Yellow Bishop (Euplectes capensis)

Yellow Bishop – Male – Dullstroom

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The Yellow Bishop / Yellow-rumped Widow or Kaapse Flap.

 

These are one of my favorite birds in the summertime to sit and observe, with the males being dressed in black with yellow shoulders and rump they stand out a mile grass velds in the Dullstroom area.

 

The Yellow Bishop is patchily distributed in the highlands of South East Nigeria, Cameroon, Ethiopia, and Eastern Angola. They are more widely spread from East Africa south towards South Africa.

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In South Africa, they are found along the eastern escarpment from the Limpopo Province south to the Eastern and Western Cape. They are also locally found in Namaqualand Northern Cape.

Yellow Bishops inhabits a wide diversity of habitats including coastal and mountain fynbos, cultivated areas, rank vegetation near streams and montane grasslands.

They are found from sea level all the way up to 3000 meters above sea level.

 

Yellow Bishops feeds on the ground and perches on grasses. They eat both seeds and insects. They hawk termite alates aerially and eats them on the ground. They also eat maize, rice, and millet as well as grass seeds.

When it comes to breeding the Yellow Bishop Male is PolygynousSome males have at least 3-4 females. They are solitary nesters and territory sizes can range up to 0.4ha, territories are sometimes clustered like along streams for instance.

Male Yellow Bishop chasing intruders – Dullstroom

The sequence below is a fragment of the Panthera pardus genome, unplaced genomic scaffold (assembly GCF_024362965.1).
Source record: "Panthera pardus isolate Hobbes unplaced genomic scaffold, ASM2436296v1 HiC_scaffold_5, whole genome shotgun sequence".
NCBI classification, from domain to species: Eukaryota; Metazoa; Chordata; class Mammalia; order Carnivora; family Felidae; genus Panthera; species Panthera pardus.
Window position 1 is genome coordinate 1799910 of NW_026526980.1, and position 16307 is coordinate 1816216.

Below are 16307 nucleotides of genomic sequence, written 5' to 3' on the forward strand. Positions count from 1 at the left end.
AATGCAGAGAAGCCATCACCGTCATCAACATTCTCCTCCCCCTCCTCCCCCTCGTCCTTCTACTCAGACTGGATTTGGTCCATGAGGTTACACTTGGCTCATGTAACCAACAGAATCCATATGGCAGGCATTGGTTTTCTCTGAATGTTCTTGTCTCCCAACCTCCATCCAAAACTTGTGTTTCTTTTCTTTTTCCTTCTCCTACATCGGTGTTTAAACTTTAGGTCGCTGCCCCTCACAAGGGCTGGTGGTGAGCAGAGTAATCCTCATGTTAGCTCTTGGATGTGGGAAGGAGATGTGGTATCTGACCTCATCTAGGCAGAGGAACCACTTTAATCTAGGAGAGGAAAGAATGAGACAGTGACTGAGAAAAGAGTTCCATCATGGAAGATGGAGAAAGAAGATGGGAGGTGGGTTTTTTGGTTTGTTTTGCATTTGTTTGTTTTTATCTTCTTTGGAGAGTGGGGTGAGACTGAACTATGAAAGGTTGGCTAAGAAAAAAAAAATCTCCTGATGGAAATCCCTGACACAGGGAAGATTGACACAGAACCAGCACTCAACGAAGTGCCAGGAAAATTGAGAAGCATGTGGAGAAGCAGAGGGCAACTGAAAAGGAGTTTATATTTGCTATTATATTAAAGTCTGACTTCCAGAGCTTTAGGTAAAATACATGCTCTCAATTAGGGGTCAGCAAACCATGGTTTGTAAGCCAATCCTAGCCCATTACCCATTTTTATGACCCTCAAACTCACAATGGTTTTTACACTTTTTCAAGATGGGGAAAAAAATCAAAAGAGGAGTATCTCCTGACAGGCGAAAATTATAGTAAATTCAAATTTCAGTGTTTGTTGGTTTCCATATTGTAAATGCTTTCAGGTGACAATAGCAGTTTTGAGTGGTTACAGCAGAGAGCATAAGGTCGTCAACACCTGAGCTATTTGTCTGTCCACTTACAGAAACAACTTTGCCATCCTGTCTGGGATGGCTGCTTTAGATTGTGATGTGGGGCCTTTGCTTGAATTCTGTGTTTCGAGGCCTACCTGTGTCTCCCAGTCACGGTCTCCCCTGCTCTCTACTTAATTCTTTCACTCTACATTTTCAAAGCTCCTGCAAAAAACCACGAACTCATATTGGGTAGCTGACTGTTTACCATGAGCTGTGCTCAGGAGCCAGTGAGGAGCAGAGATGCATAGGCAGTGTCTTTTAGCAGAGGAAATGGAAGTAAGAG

One of the favorite things to sit and observe with bird watchers is the male chasing intruders from his territory, flying at them with fluffed out plumage. They are aggressive towards male Black-winged Red Bishop and sometimes Red-collared Widowbirds.

 

The males display a Bumble-flight display with puffed feathers tail depressed and calls in zigzag flight.

 

The male initiates 2 or more nests usually around 25 meters apart. The male builds the frame starting with the entrance ring woven around live stems of the supporting plant. The nest is woven with strong strips of grass. The female adds ling of grass seed-heads. The nests are well hidden in dense grass or shrub normally 20cm to 1.7m above the ground.

The Yellow Bishop female normally lays eggs in December to February in Summer Rainfall areas and August to October in Winter Rainfall areas.

The female is liable to desert the nest if the nest is disturbed so it’s important not to observe them too closely. It is suspected that the Dederick Cuckoo might be a brood parasite for the Yellow Bishop.

The Yellow Bishop is one of the species birders watchers enjoy finding in the grass veld and wetlands around Dullstroom.

Information provided by Roberts Birds of Southern Africa Guide

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google.com, pub-1584358087548674, DIRECT, f08c47fec0942fa0
google.com, pub-1584358087548674, DIRECT, f08c47fec0942fa0
google.com, pub-1584358087548674, DIRECT, f08c47fec0942fa0
google.com, pub-1584358087548674, DIRECT, f08c47fec0942fa0
google.com, pub-1584358087548674, DIRECT, f08c47fec0942fa0
google.com, pub-1584358087548674, DIRECT, f08c47fec0942fa0
google.com, pub-1584358087548674, DIRECT, f08c47fec0942fa0

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